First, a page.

Integerized Sinusoidal Binning Scheme for Level 3 Data
The level3 products produced by NASA's Ocean Biology processing Group comprise level2 data that have been spatially and temporally aggregated after being filtered to exclude unwanted values. Here follows a description of the spatial aggregation — or binning — method that we currently use.
Description
Our level3 binning scheme is based on the sinusoidal map projection. A modification of that projection is used to divide the Earth into bins of roughly equal area. The area of the bins is usually chosen based on the characteristics of the data set that is being binned. (If an orbiting sensor has an instantaneous field of view that is nearly 100 kilometers across, then it may not make much sense to group pixels into bins that are only 5 kilometers across, for example.)
For the purposes of this explanation, let us choose a bin size such that each bin spans ten degrees of latitude from south to north. The bins of such a scheme — shown in Figure 1 — are much larger than those we use for any of the data sets in our archive, but that makes them big enough to see in a small map of the world, and the basic construction of the bins is the same as for higherresolution / smallerbin arrangements.
 Fig. 1

A sinusoidal map of the Earth centered on the prime meridian with
10° bin boundaries and bin numbers superimposed. This bin
resolution is coarser than we use for any of our data sets, but
it serves to illustrate some of the basic features of this binning
scheme which are common to all of the resolutions that we support
— namely:
 the alignment of all bins into zonal rows bounded along their north and south edges by parallels of latitude,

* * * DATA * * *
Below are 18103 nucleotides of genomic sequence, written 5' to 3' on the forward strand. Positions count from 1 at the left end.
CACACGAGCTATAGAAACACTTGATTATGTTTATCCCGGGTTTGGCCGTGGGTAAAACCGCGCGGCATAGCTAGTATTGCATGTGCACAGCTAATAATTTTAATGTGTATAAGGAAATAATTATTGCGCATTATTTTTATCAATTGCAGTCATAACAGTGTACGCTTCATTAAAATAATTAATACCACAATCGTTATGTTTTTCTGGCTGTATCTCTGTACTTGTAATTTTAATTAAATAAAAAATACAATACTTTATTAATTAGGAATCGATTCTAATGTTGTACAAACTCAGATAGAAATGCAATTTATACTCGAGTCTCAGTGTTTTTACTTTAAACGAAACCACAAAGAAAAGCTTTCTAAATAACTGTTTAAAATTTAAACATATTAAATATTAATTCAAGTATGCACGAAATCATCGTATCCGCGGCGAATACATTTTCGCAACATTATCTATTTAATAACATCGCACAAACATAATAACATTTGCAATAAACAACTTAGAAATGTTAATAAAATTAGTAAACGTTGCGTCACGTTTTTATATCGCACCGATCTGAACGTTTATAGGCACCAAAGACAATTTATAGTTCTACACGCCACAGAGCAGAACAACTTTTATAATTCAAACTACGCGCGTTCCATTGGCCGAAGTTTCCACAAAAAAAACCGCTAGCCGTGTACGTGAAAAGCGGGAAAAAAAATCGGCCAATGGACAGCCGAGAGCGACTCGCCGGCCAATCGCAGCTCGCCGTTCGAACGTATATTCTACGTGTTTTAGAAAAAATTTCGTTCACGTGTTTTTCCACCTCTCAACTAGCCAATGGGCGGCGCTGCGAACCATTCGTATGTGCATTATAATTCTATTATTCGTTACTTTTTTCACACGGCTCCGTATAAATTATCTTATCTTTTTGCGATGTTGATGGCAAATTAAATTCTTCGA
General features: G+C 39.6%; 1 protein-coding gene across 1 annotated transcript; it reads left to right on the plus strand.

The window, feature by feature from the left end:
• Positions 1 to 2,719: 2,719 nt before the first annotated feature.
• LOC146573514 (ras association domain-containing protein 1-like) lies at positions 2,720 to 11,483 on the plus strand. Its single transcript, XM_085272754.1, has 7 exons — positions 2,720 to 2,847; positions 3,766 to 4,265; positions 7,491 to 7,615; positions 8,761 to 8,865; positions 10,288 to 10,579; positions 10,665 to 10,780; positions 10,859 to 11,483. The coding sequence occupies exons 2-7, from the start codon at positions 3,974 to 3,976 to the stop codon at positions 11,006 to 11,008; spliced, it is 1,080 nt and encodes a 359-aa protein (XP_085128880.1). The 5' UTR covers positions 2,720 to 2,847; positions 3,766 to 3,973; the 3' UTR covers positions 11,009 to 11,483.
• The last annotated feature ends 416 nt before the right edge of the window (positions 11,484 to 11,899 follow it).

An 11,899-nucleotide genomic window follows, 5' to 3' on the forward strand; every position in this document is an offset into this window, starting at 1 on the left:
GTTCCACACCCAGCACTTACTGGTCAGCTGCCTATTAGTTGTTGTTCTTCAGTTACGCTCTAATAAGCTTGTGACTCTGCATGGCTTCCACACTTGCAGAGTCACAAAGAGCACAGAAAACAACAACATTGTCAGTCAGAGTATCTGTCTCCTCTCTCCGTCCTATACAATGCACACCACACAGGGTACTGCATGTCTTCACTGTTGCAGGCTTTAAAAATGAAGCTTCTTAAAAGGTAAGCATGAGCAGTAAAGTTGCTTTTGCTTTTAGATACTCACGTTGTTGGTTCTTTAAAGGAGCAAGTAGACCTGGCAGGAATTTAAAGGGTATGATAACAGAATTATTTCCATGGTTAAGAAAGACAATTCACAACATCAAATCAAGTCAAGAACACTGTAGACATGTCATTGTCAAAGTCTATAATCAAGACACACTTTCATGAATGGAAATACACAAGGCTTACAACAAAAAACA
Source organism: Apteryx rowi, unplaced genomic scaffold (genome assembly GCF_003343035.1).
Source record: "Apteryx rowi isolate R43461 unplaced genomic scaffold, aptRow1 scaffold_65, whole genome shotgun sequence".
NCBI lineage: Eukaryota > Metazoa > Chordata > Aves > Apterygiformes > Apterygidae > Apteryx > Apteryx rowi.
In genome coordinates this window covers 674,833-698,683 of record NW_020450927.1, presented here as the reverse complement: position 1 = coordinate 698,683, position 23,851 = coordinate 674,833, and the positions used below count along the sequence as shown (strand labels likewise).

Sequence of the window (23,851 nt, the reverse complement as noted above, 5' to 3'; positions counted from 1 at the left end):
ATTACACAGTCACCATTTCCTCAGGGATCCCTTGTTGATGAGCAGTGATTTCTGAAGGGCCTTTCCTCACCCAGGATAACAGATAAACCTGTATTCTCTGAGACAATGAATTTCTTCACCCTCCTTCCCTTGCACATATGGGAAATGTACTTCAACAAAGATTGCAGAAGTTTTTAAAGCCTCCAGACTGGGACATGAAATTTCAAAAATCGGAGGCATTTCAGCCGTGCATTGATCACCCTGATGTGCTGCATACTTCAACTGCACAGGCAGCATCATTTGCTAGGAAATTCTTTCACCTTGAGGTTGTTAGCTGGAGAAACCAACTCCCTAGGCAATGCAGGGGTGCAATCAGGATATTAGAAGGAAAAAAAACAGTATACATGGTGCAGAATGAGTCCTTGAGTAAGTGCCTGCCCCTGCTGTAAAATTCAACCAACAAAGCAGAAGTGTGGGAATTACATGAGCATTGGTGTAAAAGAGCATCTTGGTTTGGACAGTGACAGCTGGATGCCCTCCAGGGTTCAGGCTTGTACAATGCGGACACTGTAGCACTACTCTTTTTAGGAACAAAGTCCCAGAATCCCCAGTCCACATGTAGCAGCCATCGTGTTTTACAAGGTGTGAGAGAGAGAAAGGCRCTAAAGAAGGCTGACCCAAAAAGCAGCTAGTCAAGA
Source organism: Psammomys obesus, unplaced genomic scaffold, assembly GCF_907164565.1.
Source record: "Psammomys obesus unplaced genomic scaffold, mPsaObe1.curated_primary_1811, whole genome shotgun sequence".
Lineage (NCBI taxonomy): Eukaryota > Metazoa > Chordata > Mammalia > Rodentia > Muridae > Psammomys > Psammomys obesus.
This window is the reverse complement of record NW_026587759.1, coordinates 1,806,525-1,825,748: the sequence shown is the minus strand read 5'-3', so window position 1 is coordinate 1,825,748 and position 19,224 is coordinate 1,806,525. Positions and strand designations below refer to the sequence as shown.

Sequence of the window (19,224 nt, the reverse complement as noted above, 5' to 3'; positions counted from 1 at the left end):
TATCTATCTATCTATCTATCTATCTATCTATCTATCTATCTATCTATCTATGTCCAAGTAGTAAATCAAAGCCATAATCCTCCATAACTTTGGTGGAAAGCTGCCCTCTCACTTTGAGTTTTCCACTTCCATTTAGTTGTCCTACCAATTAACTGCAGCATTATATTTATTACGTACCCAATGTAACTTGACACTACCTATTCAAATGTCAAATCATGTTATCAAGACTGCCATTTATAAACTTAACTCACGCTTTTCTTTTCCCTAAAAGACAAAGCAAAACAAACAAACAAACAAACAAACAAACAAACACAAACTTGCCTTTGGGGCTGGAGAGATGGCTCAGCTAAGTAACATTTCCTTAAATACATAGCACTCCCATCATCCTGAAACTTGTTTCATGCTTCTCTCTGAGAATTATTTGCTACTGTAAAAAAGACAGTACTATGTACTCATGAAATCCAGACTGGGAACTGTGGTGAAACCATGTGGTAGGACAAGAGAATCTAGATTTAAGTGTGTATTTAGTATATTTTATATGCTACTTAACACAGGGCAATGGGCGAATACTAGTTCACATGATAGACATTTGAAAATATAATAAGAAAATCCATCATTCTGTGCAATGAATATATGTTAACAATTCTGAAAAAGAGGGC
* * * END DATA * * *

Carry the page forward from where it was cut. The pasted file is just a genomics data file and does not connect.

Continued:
the use of the 180° meridian as the seam along which all rows start and end,
 the choice of an even number of rows such that no row straddles the equator,
 the division of each row into an integral number of bins that depends on the cosine of the central latitude of that row,
 the monotonic increase in bin number from south to north and from west to east in each row, and
 the division of the two polar rows into three bins each.
The above figure shows the sinusoidal nature of our chosen binning scheme in that the number of bins in each row is reduced by the cosine of the latitude as one moves north or south of the equator. Where it differs from a straight sinusoidal projection is in the rounding that occurs when determining how many bins a given row should be divided into. This rounding is necessary to avoid fractional bins at the ends of rows, but it does introduce a small departure from area equality among bins from different rows. A further small departure from area equality is introduced by the fact that we assume a spherical Earth instead of using a more precise ellipsoidal model when we lay out our bin boundaries.
Figure 2, below, provides a polar view of the layout of level3 bins.
 Fig. 2
 Polar stereographic maps of the Earth showing 10° bin boundaries and bin numbers around the north and south poles. The antimeridian is indicated as "seam longitude".
Resolutions
The level3 bin files that we currently distribute come in one of three resolutions. As hinted at before, the chosen resolution depends somewhat on the mission. The following table summarizes our level3 resolutions.
Approximate Linear Dimension (km)  Approximate Angular Dimension  Average Bin Area (km^{2})^{*}  Number of Latitudinal Rows  Total Number of Bins  Missions Using This Resolution 

111  1 degree  12,392  180  41,252  SACD/Aquarius 
9.28  5 minutes  86  2160  5,940,422  OrbView2/SeaWiFS ADEOS/OCTS 
4.64  2.5 minutes  21.5  4320  23,761,676  Nimbus7/CZCS Terra/MODIS Aqua/MODIS SuomiNPP/VIIRS Envisat/MERIS 
1Degree (111kilometer) Bins
One degree (or 111 kilometers) is the bin dimension chosen for the Aquarius mission. This binning scheme has 180 rows. Figure 3 shows the size and orientation of these bins over the northwestern Atlantic Ocean.
 Fig. 3
 Albers conic equal area map of the northwestern Atlantic showing 1° bin boundaries and bin numbers as used by the Aquarius mission.
9.28kilometer Bins